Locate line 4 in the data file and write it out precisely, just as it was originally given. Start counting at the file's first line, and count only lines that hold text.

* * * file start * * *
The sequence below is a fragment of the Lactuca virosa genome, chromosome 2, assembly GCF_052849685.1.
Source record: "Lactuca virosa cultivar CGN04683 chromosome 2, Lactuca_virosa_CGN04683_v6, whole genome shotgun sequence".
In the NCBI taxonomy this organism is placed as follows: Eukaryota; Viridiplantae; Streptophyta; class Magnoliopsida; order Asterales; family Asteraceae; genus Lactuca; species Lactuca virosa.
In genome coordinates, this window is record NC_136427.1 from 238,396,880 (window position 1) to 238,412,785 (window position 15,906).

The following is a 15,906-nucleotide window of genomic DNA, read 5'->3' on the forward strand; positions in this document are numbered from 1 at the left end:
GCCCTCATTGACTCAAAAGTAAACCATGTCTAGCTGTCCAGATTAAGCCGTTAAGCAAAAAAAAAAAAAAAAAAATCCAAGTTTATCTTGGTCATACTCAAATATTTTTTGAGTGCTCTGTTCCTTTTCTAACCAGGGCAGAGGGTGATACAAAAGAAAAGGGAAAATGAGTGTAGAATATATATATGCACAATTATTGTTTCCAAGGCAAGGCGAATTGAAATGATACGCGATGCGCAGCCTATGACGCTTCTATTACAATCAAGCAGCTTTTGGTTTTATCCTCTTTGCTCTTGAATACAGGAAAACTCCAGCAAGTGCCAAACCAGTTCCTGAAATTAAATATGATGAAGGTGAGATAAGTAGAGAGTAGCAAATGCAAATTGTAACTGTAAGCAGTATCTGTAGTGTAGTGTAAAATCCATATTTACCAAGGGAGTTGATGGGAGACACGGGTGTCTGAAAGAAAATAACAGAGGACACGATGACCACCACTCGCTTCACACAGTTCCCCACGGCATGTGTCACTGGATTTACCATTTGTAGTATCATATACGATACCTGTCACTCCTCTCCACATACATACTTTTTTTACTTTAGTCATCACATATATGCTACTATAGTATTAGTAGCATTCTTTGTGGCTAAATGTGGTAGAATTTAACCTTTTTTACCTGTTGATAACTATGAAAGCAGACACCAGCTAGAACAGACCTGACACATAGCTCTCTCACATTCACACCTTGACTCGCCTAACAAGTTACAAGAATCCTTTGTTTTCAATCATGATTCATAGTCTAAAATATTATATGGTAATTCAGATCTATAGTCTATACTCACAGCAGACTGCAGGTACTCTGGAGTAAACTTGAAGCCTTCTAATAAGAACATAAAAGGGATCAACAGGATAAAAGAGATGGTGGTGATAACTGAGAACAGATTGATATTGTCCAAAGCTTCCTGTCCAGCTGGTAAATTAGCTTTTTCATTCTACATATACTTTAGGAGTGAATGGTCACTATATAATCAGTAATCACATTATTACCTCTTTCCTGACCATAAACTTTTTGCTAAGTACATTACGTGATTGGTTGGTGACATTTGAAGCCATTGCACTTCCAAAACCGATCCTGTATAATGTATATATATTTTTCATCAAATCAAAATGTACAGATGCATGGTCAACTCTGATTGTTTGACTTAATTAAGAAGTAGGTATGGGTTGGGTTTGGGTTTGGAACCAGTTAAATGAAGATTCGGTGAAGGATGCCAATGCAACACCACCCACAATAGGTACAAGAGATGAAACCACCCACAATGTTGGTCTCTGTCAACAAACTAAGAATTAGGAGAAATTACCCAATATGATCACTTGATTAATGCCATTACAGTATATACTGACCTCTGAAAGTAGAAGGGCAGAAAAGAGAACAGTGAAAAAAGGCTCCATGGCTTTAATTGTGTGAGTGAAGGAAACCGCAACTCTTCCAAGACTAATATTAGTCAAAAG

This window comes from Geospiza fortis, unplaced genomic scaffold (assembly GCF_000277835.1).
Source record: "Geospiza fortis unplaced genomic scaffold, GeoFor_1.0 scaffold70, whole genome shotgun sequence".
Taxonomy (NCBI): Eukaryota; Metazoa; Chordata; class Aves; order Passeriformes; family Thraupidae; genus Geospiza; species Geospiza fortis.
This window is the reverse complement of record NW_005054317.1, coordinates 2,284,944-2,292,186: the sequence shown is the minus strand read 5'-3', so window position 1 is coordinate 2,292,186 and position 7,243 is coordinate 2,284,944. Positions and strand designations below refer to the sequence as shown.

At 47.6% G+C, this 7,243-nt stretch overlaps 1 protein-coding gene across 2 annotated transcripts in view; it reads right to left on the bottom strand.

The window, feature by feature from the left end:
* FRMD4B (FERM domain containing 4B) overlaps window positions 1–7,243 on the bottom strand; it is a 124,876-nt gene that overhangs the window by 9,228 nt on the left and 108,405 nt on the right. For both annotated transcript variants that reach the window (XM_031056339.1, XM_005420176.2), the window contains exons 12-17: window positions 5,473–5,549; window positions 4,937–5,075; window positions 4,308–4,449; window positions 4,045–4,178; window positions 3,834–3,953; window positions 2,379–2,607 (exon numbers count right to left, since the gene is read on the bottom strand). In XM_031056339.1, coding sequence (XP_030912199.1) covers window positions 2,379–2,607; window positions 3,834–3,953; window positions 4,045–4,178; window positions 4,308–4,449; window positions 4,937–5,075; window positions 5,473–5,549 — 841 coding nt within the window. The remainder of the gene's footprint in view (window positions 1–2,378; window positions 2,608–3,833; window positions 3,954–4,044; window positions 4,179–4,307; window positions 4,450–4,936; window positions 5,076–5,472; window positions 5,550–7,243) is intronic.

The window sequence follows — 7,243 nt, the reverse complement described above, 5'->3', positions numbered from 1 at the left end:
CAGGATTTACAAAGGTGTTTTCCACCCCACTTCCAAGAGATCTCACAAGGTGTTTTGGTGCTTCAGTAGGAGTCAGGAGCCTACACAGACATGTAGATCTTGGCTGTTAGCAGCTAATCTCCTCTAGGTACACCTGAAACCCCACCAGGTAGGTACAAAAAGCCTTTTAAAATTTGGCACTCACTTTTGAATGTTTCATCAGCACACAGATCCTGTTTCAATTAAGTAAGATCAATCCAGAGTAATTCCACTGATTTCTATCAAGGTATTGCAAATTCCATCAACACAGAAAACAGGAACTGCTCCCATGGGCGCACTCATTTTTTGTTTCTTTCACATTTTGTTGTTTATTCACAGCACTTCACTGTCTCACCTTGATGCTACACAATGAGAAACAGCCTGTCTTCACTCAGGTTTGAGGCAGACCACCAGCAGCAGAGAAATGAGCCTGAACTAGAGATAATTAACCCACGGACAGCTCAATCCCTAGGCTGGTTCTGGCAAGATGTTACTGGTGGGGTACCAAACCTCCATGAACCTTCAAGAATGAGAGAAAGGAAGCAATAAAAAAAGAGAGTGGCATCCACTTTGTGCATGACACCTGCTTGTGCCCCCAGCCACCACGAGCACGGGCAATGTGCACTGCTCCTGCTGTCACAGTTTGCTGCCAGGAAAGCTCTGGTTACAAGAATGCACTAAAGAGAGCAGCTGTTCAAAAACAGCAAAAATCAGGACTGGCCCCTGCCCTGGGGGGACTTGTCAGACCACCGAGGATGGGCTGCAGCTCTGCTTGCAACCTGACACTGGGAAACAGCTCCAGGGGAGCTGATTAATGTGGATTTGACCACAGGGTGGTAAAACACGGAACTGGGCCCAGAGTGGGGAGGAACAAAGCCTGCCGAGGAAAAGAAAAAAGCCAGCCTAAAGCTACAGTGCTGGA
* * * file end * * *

In genome coordinates, this window is record NC_136427.1 from 238,396,880 (window position 1) to 238,412,785 (window position 15,906).